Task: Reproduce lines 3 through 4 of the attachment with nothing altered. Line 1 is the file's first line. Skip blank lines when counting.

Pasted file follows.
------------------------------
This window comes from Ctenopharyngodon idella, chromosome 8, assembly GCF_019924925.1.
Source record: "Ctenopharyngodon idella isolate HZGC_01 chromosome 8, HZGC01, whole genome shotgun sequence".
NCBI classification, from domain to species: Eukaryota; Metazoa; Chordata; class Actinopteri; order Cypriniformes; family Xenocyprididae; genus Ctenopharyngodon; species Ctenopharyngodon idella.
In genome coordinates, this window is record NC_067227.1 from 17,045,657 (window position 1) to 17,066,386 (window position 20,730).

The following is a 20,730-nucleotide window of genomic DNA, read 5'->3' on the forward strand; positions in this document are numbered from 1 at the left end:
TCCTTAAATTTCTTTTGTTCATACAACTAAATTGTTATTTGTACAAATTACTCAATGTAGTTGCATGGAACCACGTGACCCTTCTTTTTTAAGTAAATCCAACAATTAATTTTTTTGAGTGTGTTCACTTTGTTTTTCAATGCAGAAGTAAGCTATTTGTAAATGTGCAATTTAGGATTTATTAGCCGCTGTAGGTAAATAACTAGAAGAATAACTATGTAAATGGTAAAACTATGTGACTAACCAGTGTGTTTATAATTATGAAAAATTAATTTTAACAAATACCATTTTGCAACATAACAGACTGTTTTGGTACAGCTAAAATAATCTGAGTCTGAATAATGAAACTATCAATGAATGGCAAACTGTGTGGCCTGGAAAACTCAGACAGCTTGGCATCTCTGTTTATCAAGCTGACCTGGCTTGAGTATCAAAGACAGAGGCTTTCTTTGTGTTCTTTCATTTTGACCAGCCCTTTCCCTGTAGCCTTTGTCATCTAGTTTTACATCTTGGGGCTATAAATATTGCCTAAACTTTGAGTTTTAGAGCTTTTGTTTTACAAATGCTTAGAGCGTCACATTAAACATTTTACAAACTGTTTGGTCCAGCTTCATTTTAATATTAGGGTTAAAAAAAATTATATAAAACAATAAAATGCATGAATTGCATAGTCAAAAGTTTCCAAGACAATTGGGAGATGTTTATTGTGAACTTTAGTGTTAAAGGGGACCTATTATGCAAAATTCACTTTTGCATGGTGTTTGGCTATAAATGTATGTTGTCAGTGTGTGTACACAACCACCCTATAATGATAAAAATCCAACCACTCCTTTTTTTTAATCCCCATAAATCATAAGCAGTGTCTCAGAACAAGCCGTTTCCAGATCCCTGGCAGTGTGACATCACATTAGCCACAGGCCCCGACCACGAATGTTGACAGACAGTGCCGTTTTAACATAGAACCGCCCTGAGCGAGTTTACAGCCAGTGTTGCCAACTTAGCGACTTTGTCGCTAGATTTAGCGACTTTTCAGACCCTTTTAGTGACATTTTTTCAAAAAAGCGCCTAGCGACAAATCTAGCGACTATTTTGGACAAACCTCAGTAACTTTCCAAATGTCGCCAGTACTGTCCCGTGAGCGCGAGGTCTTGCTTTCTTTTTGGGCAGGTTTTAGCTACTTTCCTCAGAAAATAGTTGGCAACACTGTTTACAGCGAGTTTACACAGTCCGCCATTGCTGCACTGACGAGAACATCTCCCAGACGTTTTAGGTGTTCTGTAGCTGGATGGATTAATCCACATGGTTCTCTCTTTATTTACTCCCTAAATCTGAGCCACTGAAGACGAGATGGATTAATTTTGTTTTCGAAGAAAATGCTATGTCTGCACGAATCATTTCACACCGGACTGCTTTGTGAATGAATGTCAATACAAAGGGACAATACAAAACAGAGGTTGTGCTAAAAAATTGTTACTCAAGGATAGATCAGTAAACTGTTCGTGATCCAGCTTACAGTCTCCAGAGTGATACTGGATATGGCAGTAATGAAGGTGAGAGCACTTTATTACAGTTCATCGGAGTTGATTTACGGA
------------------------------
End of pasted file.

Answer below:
NCBI classification, from domain to species: Eukaryota; Metazoa; Chordata; class Actinopteri; order Cypriniformes; family Xenocyprididae; genus Ctenopharyngodon; species Ctenopharyngodon idella.
In genome coordinates, this window is record NC_067227.1 from 17,045,657 (window position 1) to 17,066,386 (window position 20,730).